Friday, August 24, 2012

Birds in a Greenhouse!

Birds in the greenhouse! Sounds kind of like "Snakes on a Plane" although not as problematic. 

Nearly every year, we get a few wayward birds that fly into the greenhouse, more often the back greenhouse. Usually, I just duck down, walk behind the birds and shoo them towards the door and they fly out. This works unless the birds are young or dumb. This year, a young mockingbird got in greenhouse #3 and couldn't get out. I tried shooing, but although he'd fly toward the front, he'd veer off to the side instead of flying out the door. Mockingbirds can be nasty, but this one was just dazed and tired. He was flapping against the front wall, so I scooped him in a bucket, threw a box over the top end get him outside. He flew away unscathed.

Mourning doves are also difficult, because they're too dumb to fly out on their own. Usually have to throw a towel over them and rescue and release.

Recently, we had a tougher challenge. Walked into the greenhouse, heard a strange noise, looked up and saw a hummingbird hovering near the top of the greenhouse. Once, when I worked in the garden center, we had a hummingbird inside~we got it out eventually, but it took a while and wasn't easy. Luckily, John was home when this happened.

The poor thing was tired from hovering constantly. It perched on the frame around the fan on the back wall. John got up on the bench with a bucket, figuring he‘d scoop her (it was e female) into the bucket.  The little thing hopped on the edge of the bucket end sat there. John handed me the bucket and I slowly walked out of the greenhouse with it perched there the whole time. It sat on the bucket a few minutes to recover then flew off and rested in a tree.

Then I go into greenhouse #2 and see a small wren hopping around on the floor. By the time I got John and we came back in, we couldn't see it. It was way in the back though, and we hadn‘t seen it fly out. Looked on the back wall and saw it stuck in the web of one of the large, writing spiders that live there, John released it and we scooted it out, only to be met by Lucy! She didn‘t hurt it~it hopped under a tree and eventually flew away. I'd much rather have toads in the greenhouse!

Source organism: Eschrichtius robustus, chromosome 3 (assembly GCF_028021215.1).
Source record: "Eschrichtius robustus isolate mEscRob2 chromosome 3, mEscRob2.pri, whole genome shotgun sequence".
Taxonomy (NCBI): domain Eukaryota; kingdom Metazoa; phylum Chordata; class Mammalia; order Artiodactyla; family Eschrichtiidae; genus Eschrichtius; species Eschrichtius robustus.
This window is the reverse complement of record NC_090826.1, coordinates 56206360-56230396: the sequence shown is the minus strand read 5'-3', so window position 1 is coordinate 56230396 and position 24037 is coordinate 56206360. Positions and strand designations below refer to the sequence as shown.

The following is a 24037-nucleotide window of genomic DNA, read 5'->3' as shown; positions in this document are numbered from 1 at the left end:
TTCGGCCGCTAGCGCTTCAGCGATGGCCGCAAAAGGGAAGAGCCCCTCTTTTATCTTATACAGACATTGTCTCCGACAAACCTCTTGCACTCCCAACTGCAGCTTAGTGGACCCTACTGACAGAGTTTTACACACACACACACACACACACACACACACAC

Wednesday, August 15, 2012

I'm enjoying summer (except for the hot weather) as the days and weeks tick by. Summer always has a vacation feel to me, even though I'm long, long removed from school and the idea of summer vacation.
And even though we continue to be open full~time, and I have plenty of work to do, it’s not super busy like spring, which I guess leads to the lazy, summertime feel.

There are things that represent summer to me as I look arcane-big clumps of blooming coneflower, bushes of tomato and pepper plants and butterfly bushes fragrant basil, cheerful calendula flowers, purple blooms atop white Russian sage stems loaded with blooms.
I do think the butterfly population is down this year, both in number and variety. The only type I've seen in profusion are the cabbage whites and their related cousins. l've seen a handful of larger species - monarchs and swallowtails (more black than yellow and black) and also buckeyes, a few commas, fritillaries, red admirals and skippers. I think numbers have declined steadily since we moved in fifteen years ago. And it’s not for lack of nectar sources.
I've been admiring a new flower I planted ~ amberboa. Haven't found a common name for it, but it'e in the aster family, so l'll call it an annual aster. Very fine texture ~ narrow, linear leaves with a pretty, mauve flower with thin, spidery petals. I found it in a catalog and the picture and description were quite accurate. I planted five in a clump ~ with the fine texture, 1 think you need 3, 5, or more for show. l‘ll have to wait till next year to see if they reseed.
l've been cutting back perennials after they bloom to neaten them up and encourage rebloom. Ditto for deadheading annuals. I had the super dark-almost black~cornflowere that never died over the mild winter. They actually got almost as tall as me end bloomed for months.  I finally cut them down and now have a new crop of seedlings emerging from dropped seed.
The plant sale continues~don't have a huge selection left~but prices are dirt cheap!